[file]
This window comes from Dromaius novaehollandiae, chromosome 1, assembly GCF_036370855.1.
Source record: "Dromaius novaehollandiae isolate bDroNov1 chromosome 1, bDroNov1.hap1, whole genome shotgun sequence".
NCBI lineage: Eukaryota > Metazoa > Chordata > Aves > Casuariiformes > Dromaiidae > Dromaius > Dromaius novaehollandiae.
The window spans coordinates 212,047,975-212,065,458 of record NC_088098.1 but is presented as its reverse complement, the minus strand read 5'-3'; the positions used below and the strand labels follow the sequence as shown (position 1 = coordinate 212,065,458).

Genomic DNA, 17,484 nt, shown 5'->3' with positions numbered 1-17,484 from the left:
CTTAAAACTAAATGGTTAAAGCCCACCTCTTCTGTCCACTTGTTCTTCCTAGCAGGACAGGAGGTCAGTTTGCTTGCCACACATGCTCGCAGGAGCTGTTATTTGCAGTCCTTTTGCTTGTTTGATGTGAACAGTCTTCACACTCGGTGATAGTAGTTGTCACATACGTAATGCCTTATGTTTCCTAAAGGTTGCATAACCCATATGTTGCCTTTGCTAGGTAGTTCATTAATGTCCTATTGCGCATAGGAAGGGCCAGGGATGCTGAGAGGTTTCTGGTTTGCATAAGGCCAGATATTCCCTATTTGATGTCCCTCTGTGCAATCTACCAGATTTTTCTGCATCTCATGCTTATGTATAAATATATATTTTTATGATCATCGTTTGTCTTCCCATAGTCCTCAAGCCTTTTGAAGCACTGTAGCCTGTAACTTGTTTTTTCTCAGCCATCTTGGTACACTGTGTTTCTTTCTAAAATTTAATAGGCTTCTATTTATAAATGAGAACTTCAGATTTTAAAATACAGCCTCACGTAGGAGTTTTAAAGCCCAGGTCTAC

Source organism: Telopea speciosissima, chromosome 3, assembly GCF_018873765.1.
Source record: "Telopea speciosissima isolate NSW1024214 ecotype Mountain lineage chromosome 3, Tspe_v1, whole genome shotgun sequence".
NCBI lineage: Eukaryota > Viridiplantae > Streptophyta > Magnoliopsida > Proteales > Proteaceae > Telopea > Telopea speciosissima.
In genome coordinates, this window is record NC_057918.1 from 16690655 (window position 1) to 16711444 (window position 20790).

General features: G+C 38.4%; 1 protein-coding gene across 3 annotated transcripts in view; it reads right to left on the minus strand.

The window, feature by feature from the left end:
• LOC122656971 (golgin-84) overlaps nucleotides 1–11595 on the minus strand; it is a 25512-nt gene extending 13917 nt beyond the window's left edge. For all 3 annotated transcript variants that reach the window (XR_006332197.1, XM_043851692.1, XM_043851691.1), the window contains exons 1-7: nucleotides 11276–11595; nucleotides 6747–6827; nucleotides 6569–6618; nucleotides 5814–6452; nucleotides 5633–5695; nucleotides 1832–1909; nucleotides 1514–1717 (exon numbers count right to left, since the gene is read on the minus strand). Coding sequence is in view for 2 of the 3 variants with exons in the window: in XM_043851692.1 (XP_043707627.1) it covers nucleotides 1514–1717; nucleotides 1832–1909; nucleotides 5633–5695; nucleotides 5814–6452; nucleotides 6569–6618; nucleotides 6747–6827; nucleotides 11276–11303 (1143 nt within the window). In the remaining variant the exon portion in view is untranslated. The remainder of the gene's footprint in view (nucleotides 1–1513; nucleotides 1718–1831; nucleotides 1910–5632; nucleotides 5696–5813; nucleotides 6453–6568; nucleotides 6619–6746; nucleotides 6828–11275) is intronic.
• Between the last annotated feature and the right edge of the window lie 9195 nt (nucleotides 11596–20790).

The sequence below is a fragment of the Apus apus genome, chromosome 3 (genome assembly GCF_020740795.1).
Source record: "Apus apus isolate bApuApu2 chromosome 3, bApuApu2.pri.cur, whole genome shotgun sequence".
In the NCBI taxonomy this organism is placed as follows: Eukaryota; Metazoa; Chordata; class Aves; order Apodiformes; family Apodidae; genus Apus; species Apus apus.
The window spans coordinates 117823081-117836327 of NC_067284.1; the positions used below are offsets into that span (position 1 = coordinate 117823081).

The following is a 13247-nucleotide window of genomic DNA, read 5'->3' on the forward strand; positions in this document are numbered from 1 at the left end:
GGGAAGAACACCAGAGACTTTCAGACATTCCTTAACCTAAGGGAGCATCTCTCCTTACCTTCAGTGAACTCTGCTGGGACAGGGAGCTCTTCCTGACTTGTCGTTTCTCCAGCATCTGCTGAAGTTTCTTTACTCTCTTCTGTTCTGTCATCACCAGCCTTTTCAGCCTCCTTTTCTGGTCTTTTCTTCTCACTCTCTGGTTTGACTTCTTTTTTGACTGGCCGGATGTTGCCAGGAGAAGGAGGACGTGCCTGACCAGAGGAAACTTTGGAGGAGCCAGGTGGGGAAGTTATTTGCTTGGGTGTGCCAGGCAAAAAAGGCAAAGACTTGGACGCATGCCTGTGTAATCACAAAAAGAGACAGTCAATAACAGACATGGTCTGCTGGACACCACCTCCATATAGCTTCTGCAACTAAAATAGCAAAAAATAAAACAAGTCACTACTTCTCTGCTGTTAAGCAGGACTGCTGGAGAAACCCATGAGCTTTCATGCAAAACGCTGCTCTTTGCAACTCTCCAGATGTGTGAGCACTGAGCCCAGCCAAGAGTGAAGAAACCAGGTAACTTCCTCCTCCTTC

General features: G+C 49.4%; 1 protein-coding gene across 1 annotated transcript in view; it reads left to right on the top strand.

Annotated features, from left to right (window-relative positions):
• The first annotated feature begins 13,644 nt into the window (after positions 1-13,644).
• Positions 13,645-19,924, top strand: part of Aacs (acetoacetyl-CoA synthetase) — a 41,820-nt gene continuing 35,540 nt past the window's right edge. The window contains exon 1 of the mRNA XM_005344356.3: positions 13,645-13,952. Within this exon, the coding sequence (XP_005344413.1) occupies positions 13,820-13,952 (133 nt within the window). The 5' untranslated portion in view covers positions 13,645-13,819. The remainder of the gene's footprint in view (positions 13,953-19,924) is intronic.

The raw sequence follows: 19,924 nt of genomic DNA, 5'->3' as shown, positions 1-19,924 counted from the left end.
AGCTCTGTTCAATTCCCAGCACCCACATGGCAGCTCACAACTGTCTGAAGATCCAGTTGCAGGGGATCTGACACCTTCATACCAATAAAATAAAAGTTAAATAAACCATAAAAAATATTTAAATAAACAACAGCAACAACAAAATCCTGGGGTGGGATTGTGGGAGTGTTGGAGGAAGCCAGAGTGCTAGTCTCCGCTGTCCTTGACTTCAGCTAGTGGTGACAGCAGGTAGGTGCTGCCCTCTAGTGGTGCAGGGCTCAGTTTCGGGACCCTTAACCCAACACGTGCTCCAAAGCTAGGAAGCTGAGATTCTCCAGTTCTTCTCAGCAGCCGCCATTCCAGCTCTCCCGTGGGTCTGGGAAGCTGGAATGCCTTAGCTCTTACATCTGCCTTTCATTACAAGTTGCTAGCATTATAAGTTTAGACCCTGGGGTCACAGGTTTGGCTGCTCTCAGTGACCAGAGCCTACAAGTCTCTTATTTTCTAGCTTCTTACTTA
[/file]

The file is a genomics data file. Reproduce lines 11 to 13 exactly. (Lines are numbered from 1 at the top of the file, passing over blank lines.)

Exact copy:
General features: G+C 38.4%; 1 protein-coding gene across 3 annotated transcripts in view; it reads right to left on the minus strand.

The window, feature by feature from the left end:
• LOC122656971 (golgin-84) overlaps nucleotides 1–11595 on the minus strand; it is a 25512-nt gene extending 13917 nt beyond the window's left edge. For all 3 annotated transcript variants that reach the window (XR_006332197.1, XM_043851692.1, XM_043851691.1), the window contains exons 1-7: nucleotides 11276–11595; nucleotides 6747–6827; nucleotides 6569–6618; nucleotides 5814–6452; nucleotides 5633–5695; nucleotides 1832–1909; nucleotides 1514–1717 (exon numbers count right to left, since the gene is read on the minus strand). Coding sequence is in view for 2 of the 3 variants with exons in the window: in XM_043851692.1 (XP_043707627.1) it covers nucleotides 1514–1717; nucleotides 1832–1909; nucleotides 5633–5695; nucleotides 5814–6452; nucleotides 6569–6618; nucleotides 6747–6827; nucleotides 11276–11303 (1143 nt within the window). In the remaining variant the exon portion in view is untranslated. The remainder of the gene's footprint in view (nucleotides 1–1513; nucleotides 1718–1831; nucleotides 1910–5632; nucleotides 5696–5813; nucleotides 6453–6568; nucleotides 6619–6746; nucleotides 6828–11275) is intronic.